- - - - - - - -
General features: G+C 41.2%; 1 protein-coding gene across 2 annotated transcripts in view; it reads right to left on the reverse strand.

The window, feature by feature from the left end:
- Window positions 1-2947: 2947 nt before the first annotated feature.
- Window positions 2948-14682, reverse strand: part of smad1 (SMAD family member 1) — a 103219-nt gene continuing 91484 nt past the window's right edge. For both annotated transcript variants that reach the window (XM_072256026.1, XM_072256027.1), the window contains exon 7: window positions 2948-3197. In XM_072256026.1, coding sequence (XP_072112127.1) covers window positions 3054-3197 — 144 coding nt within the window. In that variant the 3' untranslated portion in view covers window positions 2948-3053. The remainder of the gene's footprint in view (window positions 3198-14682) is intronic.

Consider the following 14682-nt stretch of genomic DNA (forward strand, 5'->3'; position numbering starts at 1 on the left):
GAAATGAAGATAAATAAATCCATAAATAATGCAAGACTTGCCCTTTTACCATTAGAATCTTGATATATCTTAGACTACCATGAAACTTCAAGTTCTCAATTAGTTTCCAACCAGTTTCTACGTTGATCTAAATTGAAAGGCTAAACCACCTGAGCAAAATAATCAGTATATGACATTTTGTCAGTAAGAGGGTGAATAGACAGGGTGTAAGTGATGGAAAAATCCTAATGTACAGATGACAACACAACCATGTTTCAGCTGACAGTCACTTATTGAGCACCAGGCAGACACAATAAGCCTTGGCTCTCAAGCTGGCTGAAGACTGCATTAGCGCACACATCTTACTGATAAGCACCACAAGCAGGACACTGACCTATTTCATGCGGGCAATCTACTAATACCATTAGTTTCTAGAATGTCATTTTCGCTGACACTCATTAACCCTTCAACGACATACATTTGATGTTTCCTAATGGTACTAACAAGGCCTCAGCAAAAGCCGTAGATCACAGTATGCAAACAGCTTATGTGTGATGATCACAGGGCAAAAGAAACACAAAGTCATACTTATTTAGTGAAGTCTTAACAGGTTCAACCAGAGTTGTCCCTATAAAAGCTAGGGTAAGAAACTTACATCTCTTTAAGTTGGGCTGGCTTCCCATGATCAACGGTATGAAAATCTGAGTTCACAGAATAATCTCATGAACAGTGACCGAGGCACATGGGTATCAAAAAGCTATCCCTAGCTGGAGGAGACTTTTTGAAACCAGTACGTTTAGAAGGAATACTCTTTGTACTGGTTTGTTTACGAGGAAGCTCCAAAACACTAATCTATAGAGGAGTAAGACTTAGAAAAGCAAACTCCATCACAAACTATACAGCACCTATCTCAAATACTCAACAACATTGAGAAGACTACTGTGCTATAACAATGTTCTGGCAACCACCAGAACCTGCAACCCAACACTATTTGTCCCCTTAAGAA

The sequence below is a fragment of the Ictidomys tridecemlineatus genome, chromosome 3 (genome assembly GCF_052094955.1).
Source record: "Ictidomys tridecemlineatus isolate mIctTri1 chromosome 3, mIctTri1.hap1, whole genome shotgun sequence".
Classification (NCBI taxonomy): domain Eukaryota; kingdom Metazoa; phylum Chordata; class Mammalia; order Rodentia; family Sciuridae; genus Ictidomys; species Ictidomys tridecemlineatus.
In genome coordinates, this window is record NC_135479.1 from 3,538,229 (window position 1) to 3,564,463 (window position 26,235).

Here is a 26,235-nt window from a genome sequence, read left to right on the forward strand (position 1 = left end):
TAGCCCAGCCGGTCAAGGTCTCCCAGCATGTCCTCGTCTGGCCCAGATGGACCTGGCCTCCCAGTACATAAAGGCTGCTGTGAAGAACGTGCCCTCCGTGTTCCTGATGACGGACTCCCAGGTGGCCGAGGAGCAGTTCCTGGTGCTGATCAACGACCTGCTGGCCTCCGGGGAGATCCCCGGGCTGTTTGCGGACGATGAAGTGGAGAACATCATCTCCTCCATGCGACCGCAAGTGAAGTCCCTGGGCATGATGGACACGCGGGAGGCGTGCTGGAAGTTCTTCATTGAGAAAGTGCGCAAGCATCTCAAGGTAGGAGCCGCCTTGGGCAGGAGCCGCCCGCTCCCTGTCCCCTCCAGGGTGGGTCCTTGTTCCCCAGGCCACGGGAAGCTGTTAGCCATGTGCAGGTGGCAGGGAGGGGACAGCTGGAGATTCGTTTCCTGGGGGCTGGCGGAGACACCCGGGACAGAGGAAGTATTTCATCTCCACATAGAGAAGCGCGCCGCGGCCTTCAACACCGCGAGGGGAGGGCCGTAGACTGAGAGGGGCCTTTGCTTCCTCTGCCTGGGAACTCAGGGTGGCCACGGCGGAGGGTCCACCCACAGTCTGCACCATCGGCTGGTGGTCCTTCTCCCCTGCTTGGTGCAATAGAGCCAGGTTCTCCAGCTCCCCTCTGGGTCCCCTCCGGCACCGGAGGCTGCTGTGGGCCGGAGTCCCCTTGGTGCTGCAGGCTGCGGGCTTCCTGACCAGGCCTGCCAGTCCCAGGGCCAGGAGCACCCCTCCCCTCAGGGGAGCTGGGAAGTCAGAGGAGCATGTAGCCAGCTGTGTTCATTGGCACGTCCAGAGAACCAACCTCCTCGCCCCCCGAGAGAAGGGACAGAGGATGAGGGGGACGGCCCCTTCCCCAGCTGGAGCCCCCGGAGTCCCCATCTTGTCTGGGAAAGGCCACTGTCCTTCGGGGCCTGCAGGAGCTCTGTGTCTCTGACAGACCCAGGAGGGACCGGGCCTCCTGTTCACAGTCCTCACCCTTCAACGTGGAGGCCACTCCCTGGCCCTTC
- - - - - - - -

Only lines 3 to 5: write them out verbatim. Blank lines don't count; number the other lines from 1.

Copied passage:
- Window positions 1-2947: 2947 nt before the first annotated feature.
- Window positions 2948-14682, reverse strand: part of smad1 (SMAD family member 1) — a 103219-nt gene continuing 91484 nt past the window's right edge. For both annotated transcript variants that reach the window (XM_072256026.1, XM_072256027.1), the window contains exon 7: window positions 2948-3197. In XM_072256026.1, coding sequence (XP_072112127.1) covers window positions 3054-3197 — 144 coding nt within the window. In that variant the 3' untranslated portion in view covers window positions 2948-3053. The remainder of the gene's footprint in view (window positions 3198-14682) is intronic.

Consider the following 14682-nt stretch of genomic DNA (forward strand, 5'->3'; position numbering starts at 1 on the left):